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Saturday, August 21, 2010

God slapped me upside the head again

A while back I wrote about making peace with not breastfeeding my son.  The truth is, my grief and anger come back to haunt me from time to time.  I usually allow myself to feel whatever I feel for a few minutes and then I try to remember that God will use this for His glory, somehow.

Several nights ago, the feelings gripped me and wouldn't let go.  I sat in my closet chair, hoping for another message from God.  (I'm pretty sure He was talking to me, but I was hearing the same things over and over again, and I didn't want to believe that was all He had to say.)  I cried in my closet chair, then on the floor of my closet, then in the big, comfy chair in our bedroom.  I refused to get into bed because I didn't want to associate the bed with my bad feelings and experience residual insomnia.  Mike woke me up when he came to bed, and I seemed to be over it.

A few days ago, I picked up my mom's study Bible because it was new to me.  I opened it at random (my favorite way to read the Bible) to 2 Chronicles chapters 32 and 33 and read all about kings humbling themselves.  (Okay, fine.  I do think too highly of myself at times.  That's probably why I allow myself to feel so dramatically.)  Then I flipped some pages and landed in Job, book of suffering.  How appropriate, eh?  I am always grateful that God does not allow me to be tested like Job.  I read the lesson on the page.  Even though I don't have the questions Job had about whether God cares for me, the lesson reminded me that God will use this for His glory, somehow.  The end of the lesson leads to more reading, one passage of which was Romans 8:17-18 (I included verse 16 here):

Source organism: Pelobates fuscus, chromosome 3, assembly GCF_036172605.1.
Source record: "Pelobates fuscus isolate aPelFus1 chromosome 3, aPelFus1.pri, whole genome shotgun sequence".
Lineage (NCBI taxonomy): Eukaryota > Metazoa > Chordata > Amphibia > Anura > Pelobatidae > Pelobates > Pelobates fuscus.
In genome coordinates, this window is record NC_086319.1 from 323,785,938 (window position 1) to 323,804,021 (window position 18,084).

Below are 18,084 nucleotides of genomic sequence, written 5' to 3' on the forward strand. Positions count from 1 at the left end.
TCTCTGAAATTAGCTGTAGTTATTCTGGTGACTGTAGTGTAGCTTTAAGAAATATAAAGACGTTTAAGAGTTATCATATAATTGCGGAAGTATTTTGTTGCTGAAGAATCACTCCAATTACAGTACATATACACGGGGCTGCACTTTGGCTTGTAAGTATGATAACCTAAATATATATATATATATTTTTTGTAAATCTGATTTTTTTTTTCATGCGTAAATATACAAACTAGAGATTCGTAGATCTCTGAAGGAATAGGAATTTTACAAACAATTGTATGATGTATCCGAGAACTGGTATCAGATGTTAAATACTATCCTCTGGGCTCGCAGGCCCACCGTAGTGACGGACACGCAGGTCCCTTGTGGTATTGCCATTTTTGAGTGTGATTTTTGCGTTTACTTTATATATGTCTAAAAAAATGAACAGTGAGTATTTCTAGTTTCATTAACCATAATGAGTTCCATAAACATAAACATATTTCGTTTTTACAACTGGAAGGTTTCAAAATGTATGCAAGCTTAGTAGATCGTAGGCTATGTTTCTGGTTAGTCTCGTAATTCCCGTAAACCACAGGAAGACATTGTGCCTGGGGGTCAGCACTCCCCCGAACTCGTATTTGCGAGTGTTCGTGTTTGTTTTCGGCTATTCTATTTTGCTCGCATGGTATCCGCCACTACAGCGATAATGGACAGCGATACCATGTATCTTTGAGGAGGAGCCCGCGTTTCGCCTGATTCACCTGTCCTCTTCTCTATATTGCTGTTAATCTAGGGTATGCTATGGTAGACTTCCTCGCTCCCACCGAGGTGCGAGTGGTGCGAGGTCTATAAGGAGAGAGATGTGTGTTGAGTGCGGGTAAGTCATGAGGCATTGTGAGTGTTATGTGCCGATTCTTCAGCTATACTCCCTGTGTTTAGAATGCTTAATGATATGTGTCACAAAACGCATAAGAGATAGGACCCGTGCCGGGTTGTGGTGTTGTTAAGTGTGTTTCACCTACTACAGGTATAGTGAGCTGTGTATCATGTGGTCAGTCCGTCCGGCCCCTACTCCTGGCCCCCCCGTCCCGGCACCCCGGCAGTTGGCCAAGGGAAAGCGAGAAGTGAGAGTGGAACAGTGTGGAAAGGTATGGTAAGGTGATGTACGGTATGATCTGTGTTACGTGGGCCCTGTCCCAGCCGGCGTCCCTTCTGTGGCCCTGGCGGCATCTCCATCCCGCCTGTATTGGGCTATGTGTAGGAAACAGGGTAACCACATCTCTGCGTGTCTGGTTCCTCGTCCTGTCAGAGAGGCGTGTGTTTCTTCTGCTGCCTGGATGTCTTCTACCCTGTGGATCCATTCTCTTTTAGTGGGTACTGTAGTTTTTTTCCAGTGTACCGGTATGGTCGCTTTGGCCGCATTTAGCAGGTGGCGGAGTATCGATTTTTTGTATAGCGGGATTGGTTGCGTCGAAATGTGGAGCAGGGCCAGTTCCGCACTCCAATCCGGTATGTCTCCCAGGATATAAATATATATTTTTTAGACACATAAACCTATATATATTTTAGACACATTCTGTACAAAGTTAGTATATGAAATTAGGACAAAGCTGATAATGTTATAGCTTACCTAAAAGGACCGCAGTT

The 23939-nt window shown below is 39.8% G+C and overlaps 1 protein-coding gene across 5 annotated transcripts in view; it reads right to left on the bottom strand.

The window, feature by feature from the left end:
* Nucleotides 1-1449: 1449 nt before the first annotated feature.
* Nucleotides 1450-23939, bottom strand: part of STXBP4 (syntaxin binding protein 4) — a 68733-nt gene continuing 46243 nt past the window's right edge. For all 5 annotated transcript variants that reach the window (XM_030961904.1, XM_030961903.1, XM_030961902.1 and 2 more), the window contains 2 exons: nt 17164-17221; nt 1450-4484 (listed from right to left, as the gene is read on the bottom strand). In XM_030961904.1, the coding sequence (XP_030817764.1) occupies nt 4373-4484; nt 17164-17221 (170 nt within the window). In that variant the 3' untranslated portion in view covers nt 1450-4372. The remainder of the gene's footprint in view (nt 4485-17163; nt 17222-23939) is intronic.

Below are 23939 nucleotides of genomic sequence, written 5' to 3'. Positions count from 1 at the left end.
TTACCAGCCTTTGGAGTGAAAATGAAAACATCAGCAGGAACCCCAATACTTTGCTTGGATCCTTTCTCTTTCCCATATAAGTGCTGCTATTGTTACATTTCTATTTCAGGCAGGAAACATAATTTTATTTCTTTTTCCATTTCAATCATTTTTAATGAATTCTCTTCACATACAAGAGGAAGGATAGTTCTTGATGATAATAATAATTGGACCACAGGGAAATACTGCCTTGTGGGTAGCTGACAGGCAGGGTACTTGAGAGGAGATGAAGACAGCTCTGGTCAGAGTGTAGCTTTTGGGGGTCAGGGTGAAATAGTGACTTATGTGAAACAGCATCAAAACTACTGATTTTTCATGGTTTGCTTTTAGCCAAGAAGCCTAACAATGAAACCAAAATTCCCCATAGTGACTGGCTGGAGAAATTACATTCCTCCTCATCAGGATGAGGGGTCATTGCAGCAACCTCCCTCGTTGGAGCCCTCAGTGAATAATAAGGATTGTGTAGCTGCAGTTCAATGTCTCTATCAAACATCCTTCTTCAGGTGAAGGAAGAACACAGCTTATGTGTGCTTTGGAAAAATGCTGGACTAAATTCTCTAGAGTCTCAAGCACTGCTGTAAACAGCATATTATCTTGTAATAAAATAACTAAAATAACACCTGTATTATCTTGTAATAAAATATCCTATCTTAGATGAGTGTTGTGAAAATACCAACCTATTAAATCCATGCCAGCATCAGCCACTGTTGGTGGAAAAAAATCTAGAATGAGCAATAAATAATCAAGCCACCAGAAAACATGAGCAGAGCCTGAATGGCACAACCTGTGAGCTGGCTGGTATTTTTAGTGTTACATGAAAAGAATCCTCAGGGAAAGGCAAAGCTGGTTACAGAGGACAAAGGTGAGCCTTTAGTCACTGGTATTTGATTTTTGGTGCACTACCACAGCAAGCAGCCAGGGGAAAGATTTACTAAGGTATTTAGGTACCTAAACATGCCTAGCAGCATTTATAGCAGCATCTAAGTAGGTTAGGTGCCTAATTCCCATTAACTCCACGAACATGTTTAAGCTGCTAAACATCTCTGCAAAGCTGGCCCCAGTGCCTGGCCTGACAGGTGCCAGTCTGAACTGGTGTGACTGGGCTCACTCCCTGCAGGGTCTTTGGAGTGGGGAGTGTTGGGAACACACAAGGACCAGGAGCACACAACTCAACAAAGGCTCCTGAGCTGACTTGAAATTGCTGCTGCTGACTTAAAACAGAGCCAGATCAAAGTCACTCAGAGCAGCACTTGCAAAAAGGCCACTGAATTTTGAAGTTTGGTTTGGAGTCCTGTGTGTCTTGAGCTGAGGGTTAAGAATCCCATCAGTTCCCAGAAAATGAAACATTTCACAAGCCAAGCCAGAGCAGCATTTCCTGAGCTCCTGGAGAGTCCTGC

"The Spirit himself bears witness with our spirit that we are children of God, and if children, then heirs--heirs of God and fellow heirs with Christ, provided we suffer with him in order that we may also be glorified with him.  For I consider that the sufferings of this present time are not worth comparing with the glory that is to be revealed to us."


"For this is a gracious thing, when, mindful of God, one endures sorrows while suffering unjustly.  For what credit is it if, when you sin and are beaten for it, you endure? But if when you do good and suffer for it you endure, this is a gracious thing in the sight of God.  For to this you have been called, because Christ also suffered for you, leaving you an example, so that you might follow in his steps."

Finally, 1 Peter 4:12-13:

"Beloved, do not be surprised at the fiery trial when it comes upon you to test you, as though something strange were happening to you.  But rejoice insofar as you share Christ's sufferings, that you may also rejoice and be glad when his glory is revealed."

I need repeat reminders that my suffering, however large or small, serves a purpose, so I don't feel sorry for myself.  Isn't it so easy to feel sorry for ourselves?  It takes a true effort just to push past that urge.  Struggles like these make me so glad I know Jesus.  He gives me the strength to overcome my emotions and to keep my eyes open for how He'll use my situation.  Now, emotions are not bad.  God acknowledges our emotions but also, all throughout the Bible, reminds us that what we do with our emotions is most important.

The important part of that last thought is that the Bible reminds us what to do.  The same day that God put Job's lesson before me, the Beth Moore devotion for the day was poignant:

"The healthiest Christians you will ever meet are those who take a daily dose of God's word and choose to believe it works."

(On a side note, the back of the book reads another Beth Moore quote: "Beloved, you will never waste time in God's Word.")

So, what is the best way to handle our suffering?  Is it to get upset?  Is it to pretend like nothing is wrong?

I believe we need to acknowledge how we feel.  Suffering is not what we desire.  Still, peace and joy are what we should pursue.  The only way to find those is to live intentionally in God's word.

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